Solar Foods is creating edible protein "out of thin air."
Solar Foods has developed a process that uses renewable energy and the carbon dioxide polluting our atmosphere to create an alternative protein it calls Solein.
The company says this process makes Solein 100 times more climate-friendly than other sources of protein, even those created from plants — and if it proves scalable, the technique could address both the devastating environmental impact of current agricultural techniques as well as the need to produce food in places where those techniques aren't workable.
To create Solein, Solar Foods starts by using renewable energy to split water cells into hydrogen and oxygen. Then it combines the hydrogen with CO2, and adds potassium, sodium, and other nutrients.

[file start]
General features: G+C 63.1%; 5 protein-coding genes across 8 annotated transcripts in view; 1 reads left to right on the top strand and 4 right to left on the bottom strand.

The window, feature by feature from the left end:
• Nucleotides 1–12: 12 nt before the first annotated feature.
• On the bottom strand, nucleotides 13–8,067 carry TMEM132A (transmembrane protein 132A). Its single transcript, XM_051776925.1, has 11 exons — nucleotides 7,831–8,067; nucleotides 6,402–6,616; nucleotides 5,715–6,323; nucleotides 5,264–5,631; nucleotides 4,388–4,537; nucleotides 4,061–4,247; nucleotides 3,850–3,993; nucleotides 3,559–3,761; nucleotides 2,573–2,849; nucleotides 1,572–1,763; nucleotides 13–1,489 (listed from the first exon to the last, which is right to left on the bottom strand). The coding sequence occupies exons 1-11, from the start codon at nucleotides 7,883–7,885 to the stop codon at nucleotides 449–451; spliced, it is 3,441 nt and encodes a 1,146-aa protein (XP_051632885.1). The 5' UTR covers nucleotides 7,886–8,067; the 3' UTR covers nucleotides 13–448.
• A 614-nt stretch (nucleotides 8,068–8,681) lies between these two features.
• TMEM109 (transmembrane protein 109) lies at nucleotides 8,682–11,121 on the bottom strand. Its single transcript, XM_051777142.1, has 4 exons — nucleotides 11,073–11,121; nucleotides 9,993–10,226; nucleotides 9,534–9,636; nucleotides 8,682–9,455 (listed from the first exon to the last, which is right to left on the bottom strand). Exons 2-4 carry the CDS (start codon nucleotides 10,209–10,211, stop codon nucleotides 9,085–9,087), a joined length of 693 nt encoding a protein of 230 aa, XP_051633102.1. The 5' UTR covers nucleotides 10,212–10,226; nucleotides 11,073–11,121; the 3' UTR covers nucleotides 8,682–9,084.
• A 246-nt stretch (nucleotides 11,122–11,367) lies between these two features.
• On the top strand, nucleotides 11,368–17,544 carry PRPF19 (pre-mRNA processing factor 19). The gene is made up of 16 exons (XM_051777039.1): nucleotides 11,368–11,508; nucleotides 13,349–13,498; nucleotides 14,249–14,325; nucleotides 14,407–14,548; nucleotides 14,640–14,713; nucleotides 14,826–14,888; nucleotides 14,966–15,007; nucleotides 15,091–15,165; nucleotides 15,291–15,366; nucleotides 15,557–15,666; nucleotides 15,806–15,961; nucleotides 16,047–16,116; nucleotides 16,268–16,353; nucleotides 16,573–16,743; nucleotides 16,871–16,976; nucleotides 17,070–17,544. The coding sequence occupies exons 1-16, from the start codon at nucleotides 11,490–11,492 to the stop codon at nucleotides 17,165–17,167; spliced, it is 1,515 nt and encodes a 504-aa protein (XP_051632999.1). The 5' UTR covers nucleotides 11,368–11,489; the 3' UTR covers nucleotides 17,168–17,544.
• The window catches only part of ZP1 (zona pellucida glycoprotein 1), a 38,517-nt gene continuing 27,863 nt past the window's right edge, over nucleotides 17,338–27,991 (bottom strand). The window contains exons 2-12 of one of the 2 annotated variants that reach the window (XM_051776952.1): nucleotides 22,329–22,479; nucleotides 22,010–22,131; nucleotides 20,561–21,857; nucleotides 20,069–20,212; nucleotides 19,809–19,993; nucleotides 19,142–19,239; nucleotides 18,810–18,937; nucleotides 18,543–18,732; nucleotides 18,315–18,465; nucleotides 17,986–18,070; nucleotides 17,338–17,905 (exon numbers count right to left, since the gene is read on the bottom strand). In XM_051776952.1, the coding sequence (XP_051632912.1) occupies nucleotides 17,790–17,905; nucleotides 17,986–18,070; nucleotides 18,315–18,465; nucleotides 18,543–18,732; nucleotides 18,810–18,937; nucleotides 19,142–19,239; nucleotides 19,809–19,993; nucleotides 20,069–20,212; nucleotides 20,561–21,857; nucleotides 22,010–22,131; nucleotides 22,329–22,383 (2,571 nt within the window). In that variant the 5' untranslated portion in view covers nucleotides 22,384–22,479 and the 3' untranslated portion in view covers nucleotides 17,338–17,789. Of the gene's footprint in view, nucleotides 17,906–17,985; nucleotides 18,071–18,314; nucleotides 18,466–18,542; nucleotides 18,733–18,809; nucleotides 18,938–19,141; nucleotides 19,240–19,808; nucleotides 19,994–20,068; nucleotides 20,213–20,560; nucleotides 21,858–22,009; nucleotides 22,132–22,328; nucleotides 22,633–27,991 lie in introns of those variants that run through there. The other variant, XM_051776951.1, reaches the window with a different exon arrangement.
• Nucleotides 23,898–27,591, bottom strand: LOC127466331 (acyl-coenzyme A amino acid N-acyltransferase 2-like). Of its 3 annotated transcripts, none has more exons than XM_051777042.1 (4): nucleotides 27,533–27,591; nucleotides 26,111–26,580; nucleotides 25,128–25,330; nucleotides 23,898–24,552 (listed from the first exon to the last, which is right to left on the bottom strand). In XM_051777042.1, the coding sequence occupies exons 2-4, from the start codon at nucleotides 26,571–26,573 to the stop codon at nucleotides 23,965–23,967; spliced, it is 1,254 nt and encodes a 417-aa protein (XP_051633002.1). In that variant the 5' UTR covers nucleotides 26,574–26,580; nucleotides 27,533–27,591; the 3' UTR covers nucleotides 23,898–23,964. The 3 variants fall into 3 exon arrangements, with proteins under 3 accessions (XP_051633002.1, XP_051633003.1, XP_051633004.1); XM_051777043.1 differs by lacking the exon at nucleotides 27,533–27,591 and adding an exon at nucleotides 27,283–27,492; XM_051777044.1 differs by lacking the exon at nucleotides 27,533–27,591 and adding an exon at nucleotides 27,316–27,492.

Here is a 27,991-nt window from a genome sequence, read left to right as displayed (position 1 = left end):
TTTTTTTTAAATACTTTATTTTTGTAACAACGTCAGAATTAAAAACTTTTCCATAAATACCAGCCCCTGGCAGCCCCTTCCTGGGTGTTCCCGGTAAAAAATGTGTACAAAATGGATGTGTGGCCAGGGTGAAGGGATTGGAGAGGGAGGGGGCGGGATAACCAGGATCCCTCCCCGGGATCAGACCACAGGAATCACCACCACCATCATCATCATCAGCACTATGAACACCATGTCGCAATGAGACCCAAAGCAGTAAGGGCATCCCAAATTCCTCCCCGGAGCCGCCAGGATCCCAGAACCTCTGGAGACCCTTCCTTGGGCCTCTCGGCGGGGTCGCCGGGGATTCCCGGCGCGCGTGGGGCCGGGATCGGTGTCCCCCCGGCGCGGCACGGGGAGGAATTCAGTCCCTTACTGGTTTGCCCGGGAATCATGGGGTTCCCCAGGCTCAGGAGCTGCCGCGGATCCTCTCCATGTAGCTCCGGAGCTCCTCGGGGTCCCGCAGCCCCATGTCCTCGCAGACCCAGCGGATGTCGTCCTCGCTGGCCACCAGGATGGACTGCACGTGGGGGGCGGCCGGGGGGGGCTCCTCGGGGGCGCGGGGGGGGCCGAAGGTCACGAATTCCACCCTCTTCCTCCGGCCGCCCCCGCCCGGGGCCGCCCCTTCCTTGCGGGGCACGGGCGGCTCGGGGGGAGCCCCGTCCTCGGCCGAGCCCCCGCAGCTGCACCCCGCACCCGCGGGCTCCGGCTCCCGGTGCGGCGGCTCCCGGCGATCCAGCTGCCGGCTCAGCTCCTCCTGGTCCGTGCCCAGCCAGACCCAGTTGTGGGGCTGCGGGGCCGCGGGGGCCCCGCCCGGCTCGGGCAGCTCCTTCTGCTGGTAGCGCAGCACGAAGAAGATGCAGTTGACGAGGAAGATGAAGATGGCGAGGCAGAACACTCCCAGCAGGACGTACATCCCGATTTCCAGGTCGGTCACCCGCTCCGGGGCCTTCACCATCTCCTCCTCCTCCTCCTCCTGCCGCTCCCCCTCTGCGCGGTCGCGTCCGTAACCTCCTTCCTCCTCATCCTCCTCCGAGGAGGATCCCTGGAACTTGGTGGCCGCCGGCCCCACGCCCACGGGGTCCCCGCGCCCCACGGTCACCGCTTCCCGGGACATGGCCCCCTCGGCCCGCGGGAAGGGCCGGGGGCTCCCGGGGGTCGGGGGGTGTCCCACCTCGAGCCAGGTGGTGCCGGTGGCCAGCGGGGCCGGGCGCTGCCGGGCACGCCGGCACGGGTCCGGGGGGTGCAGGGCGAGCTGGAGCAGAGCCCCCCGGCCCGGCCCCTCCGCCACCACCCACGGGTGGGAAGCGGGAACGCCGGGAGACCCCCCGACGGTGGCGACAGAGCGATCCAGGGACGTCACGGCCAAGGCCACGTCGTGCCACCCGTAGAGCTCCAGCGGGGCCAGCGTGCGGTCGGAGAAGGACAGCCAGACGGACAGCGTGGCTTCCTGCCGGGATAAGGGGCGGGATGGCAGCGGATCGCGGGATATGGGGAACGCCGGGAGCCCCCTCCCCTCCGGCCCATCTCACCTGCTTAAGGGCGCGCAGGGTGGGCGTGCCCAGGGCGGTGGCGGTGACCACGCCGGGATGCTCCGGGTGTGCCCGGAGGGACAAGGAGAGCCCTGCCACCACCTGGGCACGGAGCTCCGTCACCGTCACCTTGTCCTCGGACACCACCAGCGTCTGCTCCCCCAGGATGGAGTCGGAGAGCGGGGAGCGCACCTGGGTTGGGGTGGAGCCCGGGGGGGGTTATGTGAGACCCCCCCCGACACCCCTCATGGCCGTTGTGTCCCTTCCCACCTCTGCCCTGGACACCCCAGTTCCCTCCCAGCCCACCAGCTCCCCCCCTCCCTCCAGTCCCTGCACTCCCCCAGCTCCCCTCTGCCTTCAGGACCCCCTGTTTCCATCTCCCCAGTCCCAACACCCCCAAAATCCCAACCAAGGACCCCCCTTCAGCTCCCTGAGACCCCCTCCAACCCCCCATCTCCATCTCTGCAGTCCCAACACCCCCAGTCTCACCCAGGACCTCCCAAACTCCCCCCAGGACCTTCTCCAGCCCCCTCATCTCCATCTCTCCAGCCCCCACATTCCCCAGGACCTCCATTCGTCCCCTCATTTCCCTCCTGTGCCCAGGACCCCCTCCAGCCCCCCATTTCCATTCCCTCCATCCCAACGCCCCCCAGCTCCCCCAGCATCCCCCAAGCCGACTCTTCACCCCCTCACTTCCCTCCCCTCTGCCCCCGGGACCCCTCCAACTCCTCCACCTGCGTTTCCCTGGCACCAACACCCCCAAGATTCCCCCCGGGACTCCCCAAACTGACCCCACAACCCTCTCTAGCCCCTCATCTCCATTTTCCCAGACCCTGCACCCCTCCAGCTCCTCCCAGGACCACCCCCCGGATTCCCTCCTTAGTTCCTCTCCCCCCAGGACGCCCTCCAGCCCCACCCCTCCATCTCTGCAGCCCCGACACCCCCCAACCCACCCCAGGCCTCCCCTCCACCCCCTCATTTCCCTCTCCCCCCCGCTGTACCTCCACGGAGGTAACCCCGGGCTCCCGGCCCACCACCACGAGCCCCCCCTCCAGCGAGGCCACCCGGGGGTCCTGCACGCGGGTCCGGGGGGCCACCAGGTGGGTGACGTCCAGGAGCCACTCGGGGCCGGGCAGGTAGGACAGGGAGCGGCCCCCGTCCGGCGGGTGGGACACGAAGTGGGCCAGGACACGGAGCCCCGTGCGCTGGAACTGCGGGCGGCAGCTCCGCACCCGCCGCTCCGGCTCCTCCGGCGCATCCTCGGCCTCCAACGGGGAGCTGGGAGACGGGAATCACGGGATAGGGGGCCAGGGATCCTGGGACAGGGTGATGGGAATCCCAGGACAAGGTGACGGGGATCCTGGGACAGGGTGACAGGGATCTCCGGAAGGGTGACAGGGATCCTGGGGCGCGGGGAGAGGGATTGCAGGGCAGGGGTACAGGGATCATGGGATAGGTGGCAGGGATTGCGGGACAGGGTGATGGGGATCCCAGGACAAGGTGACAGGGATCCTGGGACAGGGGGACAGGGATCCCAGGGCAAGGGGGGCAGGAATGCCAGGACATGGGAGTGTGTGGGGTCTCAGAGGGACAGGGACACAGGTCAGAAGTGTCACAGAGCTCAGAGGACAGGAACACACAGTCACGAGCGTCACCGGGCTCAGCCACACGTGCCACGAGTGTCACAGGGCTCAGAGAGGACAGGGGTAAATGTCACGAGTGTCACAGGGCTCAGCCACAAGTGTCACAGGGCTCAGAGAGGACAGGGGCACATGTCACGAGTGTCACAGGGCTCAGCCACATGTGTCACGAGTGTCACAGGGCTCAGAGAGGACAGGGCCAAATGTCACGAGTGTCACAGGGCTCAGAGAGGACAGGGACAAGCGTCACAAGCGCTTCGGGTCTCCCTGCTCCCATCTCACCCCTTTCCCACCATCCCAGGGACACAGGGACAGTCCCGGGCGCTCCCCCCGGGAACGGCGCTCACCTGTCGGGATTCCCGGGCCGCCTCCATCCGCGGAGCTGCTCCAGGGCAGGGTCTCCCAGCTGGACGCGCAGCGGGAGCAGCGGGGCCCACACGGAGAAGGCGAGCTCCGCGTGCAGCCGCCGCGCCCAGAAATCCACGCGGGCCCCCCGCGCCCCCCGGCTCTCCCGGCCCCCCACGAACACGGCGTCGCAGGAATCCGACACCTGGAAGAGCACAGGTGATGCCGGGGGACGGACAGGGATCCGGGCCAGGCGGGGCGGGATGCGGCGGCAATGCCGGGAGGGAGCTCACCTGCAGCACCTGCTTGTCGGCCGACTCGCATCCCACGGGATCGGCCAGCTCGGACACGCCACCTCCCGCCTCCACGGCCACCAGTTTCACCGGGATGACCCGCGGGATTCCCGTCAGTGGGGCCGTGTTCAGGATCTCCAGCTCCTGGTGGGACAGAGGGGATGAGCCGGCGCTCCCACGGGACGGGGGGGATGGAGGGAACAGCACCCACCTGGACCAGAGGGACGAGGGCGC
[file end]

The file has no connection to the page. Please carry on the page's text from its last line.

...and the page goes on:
Then the company feeds the concoction to microbes, which in turn create an edible ingredient Solar Foods says is roughly 20 to 25 percent carbohydrates, 5 to 10 percent fat, and 50 percent protein.
"Producing Solein is entirely free from agriculture — it doesn't require arable land or irrigation and isn't limited by climate conditions," Solar Foods told Dezeen. "It can be produced anywhere around the world, even in areas where conventional protein production has never been possible."
Solar Foods hopes to get Solein into grocery stores within the next two years, perhaps in the form of protein shakes or plant-based yogurt. Eventually, the company might even team up with other future food startups.
“We know Beyond Meat and Impossible Foods use pea protein, soy proteins" CEO Pasi Vainikka told Fast Company. "And if they scale big time, they need a lot of these proteins."
READ MORE: Would you eat a burger made out of CO2 captured from the air? [Fast Company]
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